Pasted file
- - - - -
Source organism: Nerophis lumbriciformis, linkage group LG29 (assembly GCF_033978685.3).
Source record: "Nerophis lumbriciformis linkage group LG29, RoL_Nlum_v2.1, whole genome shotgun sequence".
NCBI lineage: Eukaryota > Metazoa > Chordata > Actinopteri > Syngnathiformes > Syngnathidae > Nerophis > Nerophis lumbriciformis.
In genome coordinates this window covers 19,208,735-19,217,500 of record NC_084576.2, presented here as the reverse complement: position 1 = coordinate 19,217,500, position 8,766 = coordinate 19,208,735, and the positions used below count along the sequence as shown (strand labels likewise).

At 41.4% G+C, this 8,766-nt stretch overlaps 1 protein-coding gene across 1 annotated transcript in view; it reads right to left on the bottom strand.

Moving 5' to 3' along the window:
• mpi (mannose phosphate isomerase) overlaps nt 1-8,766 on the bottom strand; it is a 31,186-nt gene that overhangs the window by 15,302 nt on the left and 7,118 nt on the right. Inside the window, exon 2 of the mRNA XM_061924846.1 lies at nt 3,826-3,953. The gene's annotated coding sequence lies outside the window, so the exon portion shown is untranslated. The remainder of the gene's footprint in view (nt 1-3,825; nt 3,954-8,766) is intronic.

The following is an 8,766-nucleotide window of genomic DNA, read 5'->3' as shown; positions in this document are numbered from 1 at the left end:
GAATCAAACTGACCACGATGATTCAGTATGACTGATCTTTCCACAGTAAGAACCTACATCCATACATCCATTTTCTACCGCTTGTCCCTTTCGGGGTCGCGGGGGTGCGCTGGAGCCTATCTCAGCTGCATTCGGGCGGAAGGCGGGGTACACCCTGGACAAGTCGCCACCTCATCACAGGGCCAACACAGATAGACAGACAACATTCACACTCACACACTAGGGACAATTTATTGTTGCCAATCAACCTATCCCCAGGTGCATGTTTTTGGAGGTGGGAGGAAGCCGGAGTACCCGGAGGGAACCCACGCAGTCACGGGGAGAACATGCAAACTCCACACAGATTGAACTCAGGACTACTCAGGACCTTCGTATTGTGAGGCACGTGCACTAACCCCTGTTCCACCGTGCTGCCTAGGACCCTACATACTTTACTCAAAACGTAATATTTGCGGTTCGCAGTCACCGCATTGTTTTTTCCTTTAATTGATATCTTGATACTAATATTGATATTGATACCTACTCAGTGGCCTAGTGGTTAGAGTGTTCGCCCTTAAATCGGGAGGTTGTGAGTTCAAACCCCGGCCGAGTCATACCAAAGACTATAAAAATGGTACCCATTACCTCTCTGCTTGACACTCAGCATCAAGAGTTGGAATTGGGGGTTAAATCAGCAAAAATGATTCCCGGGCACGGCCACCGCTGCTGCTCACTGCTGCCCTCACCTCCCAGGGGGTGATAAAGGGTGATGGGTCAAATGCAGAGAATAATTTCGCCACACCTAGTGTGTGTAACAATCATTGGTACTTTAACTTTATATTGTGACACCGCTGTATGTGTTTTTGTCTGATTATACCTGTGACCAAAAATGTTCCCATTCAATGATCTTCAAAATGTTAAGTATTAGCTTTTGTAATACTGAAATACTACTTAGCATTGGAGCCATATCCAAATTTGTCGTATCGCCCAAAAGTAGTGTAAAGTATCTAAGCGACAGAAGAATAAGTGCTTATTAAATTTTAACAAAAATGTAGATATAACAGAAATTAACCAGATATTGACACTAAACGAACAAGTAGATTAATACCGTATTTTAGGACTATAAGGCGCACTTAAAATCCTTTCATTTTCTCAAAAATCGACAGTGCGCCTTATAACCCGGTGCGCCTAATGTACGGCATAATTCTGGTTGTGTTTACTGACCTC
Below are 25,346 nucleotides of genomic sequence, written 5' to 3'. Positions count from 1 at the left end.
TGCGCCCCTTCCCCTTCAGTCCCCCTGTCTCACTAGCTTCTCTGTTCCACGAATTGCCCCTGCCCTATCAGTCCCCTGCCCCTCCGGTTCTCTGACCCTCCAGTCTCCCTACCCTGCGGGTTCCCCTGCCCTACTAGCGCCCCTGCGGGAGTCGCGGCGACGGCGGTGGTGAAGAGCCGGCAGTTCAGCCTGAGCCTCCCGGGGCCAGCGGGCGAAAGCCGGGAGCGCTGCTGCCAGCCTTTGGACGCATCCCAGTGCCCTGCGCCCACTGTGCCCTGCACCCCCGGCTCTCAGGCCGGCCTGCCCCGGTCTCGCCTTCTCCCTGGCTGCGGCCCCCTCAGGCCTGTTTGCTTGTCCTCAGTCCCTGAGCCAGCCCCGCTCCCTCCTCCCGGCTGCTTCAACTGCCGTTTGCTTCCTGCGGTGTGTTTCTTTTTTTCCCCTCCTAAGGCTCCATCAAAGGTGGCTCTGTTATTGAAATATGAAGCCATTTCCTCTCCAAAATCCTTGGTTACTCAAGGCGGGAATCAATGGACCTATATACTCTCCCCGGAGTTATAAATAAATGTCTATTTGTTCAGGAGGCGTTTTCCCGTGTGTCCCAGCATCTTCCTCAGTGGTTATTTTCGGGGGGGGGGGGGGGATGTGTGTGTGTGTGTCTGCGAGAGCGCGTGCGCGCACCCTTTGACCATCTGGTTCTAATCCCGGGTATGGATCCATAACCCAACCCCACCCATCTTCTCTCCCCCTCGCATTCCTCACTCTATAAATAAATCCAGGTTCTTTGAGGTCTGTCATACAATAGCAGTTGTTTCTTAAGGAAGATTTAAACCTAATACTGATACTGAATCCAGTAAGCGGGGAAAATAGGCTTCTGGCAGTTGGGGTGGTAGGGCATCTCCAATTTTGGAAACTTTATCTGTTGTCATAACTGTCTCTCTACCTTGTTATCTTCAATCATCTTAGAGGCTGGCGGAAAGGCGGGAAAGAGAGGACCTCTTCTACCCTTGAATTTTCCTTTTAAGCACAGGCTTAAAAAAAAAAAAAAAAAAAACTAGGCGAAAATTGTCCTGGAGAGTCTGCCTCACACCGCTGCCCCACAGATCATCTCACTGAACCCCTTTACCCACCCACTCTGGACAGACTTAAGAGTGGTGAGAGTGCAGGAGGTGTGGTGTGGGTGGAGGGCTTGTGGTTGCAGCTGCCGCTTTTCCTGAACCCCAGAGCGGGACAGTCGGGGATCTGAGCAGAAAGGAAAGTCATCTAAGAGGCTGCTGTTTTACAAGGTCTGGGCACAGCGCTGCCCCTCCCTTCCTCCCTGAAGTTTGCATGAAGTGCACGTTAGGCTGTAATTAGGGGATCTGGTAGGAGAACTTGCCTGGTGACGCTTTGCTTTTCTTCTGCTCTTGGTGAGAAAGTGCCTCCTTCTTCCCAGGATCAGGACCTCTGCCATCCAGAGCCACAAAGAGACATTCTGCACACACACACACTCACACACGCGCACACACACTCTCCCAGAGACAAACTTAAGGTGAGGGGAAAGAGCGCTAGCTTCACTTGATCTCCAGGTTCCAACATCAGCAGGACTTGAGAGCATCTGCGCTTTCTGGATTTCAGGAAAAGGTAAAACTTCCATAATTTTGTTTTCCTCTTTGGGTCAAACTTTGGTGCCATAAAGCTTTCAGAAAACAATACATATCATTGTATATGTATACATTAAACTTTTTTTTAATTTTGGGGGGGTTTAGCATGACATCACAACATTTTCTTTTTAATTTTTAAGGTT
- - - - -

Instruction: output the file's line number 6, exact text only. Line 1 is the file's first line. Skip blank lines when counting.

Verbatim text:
Moving 5' to 3' along the window: